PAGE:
Researchers from Leicester University have identified a hitherto unseen mechanism that powers massive planetary aurorae at Saturn.
Saturn stands out among the planets that have been studied so far in that some of its aurorae are produced by whirling winds within its own atmosphere as opposed to only the magnetosphere that surrounds the planet.
Only strong currents from the surrounding magnetosphere may generate aurorae on any other planet that has been detected, including Earth. These are driven by either interaction with charged particles from the Sun (as at the Earth) or volcanic material erupted from a moon orbiting the planet (as at Jupiter and Saturn).
This discovery changes scientists’ understanding of planetary aurorae and answers one of the first mysteries raised by NASA’s Cassini probe, which reached Saturn in 2004: why can’t we easily measure the length of a day on the Ringed Planet?
When Cassini first arrived at Saturn, it attempted to establish the planet’s mass rotation rate which affects how long its day is by observing radio emission “pulses” from Saturn’s atmosphere.
To the great surprise of scientists conducting the tests, they discovered that the rate appeared to have altered over the 20 years since Voyager 2, another NASA-operated spacecraft, passed the planet in 1981.
Leicester PhD researcher Nahid Chowdhury is a member of the Planetary Science Group within the School of Physics and Astronomy and corresponding author for the study, published in Geophysical Research Letters. He said:
“Saturn’s internal rotation rate has to be constant, but for decades researchers have shown that numerous periodic properties related to the planet the very measurements we’ve used at other planets to understand the internal rotation rate, such as the radio emission tend to change with time. What’s more, there are also independent periodic features seen in the northern and southern hemispheres which themselves vary over the course of a season on the planet.”
“Our understanding of the physics of planetary interiors tells us the true rotation rate of the planet can’t change this quickly, so something unique and strange must be happening at Saturn. Several theories have been touted since the advent of the NASA Cassini mission trying to explain the mechanism/s behind these observed periodicities. This study represents the first detection of the fundamental driver, situated in the upper atmosphere of the planet, which goes on to generate both the observed planetary periodicities and aurorae.”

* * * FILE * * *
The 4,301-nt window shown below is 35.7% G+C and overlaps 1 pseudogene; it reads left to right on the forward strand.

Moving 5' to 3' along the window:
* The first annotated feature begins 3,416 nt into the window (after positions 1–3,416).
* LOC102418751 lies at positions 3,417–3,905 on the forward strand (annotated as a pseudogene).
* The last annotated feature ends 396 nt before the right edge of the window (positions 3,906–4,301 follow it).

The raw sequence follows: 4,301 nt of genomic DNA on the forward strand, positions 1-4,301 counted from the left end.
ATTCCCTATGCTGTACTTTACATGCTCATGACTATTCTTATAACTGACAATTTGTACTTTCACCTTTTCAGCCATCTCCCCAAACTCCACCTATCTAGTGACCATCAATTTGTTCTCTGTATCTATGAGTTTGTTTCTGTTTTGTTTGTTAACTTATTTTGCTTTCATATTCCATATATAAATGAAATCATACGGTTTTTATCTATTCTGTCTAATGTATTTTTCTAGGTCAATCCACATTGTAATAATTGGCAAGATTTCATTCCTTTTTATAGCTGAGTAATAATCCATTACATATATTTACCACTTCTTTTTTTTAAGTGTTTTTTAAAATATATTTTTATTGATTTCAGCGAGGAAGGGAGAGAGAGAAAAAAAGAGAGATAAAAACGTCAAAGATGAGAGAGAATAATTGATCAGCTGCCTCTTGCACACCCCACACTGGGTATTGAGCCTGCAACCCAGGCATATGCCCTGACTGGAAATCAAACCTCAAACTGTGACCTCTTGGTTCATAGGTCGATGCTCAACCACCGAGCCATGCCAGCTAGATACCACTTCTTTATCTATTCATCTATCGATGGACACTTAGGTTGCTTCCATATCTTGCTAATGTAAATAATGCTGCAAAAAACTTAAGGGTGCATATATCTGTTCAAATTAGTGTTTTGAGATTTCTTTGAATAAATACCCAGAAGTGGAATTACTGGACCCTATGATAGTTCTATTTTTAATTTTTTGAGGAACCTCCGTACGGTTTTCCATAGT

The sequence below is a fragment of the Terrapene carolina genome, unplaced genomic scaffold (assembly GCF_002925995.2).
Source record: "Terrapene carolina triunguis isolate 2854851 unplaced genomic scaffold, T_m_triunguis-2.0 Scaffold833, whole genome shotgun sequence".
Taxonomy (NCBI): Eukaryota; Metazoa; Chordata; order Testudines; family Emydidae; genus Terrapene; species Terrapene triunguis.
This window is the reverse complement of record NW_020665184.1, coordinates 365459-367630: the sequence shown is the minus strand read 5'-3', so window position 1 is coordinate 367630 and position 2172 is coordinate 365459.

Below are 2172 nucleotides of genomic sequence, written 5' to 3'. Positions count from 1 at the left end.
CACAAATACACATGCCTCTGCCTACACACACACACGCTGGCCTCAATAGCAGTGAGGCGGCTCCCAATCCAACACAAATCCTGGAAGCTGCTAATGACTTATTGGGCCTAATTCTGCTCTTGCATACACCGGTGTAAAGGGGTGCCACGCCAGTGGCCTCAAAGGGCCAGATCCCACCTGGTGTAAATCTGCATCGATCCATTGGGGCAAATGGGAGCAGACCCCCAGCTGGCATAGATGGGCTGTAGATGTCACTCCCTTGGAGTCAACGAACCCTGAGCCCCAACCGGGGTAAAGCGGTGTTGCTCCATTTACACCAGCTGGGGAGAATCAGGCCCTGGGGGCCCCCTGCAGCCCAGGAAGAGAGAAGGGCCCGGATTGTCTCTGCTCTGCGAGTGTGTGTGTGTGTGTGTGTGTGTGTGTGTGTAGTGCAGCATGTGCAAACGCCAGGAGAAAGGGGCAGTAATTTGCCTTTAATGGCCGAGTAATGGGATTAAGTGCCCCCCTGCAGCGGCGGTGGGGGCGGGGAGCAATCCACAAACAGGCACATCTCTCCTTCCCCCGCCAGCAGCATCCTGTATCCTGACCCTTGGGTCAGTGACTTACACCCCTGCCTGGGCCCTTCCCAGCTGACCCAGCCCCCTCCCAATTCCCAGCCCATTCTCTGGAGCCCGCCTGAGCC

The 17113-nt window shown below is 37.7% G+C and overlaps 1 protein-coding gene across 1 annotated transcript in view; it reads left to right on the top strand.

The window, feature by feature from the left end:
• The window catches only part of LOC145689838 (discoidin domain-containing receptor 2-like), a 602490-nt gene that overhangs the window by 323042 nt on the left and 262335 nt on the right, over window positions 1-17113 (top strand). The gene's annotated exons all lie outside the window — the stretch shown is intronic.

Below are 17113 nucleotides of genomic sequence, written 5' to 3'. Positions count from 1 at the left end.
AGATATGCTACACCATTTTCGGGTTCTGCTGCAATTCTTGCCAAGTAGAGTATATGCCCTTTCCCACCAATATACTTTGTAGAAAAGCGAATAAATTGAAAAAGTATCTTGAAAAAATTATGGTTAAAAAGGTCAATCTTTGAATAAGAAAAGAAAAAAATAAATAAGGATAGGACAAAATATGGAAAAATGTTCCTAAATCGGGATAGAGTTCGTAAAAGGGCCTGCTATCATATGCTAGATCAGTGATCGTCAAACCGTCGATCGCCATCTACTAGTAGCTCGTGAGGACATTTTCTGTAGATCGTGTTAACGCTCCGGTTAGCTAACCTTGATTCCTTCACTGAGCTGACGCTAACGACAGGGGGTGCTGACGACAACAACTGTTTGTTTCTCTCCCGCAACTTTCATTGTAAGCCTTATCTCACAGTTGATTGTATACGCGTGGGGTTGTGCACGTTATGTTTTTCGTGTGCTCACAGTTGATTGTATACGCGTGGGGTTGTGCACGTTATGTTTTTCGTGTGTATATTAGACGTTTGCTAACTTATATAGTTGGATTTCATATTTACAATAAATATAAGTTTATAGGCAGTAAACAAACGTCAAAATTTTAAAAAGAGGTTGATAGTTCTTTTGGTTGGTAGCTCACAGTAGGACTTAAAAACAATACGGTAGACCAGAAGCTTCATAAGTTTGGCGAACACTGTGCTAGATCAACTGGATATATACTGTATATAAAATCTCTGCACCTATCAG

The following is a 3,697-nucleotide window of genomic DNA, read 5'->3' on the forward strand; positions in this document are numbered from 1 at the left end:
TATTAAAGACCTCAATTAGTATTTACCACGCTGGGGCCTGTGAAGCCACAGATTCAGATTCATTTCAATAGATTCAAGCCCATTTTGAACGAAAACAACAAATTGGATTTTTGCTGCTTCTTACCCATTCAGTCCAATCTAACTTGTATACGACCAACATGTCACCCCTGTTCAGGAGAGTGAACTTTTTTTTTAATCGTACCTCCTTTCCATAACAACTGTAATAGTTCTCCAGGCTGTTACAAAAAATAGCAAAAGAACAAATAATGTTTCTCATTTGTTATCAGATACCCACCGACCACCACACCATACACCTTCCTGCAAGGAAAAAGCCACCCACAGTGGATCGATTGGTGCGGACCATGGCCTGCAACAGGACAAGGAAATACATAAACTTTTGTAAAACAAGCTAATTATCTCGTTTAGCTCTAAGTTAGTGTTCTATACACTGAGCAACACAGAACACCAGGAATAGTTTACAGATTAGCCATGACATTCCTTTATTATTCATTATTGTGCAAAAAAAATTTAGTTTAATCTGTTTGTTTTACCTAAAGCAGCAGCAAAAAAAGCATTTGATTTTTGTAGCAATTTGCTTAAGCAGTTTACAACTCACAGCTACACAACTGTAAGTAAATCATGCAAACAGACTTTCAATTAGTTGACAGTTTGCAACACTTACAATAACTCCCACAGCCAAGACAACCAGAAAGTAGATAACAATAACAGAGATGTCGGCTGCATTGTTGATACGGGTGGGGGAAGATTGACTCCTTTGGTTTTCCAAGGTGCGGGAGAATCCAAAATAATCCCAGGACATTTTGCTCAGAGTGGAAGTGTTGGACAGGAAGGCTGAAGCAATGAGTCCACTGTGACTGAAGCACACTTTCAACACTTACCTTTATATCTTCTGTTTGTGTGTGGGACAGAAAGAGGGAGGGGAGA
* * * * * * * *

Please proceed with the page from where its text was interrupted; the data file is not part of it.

“It’s absolutely thrilling to be able to provide an answer to one of the longest standing questions in our field. This is likely to initiate some rethinking about how local atmospheric weather effects on a planet impact the creation of aurorae, not just in our own Solar System but farther afield too.”
The University of Leicester has long been involved in measuring the effects of this new discovery we’ve observed how the pulsing aurorae and the wobbling magnetic field lines stretching out into space highlight an apparently changing rotation rate. For two decades our researchers, along with the wider scientific community, have speculated about what might be driving these strange periodicities.Dr. Tom Stallard
Astronomers and planetary scientists based at the University of Leicester led a study alongside colleagues from NASA’s Jet Propulsion Laboratory (JPL), the Japan Aerospace Exploration Agency (JAXA), and the Universities of Wisconsin-Madison, Boston, and Lancaster, plus Imperial and University Colleges, London, to resolve the decades-old question.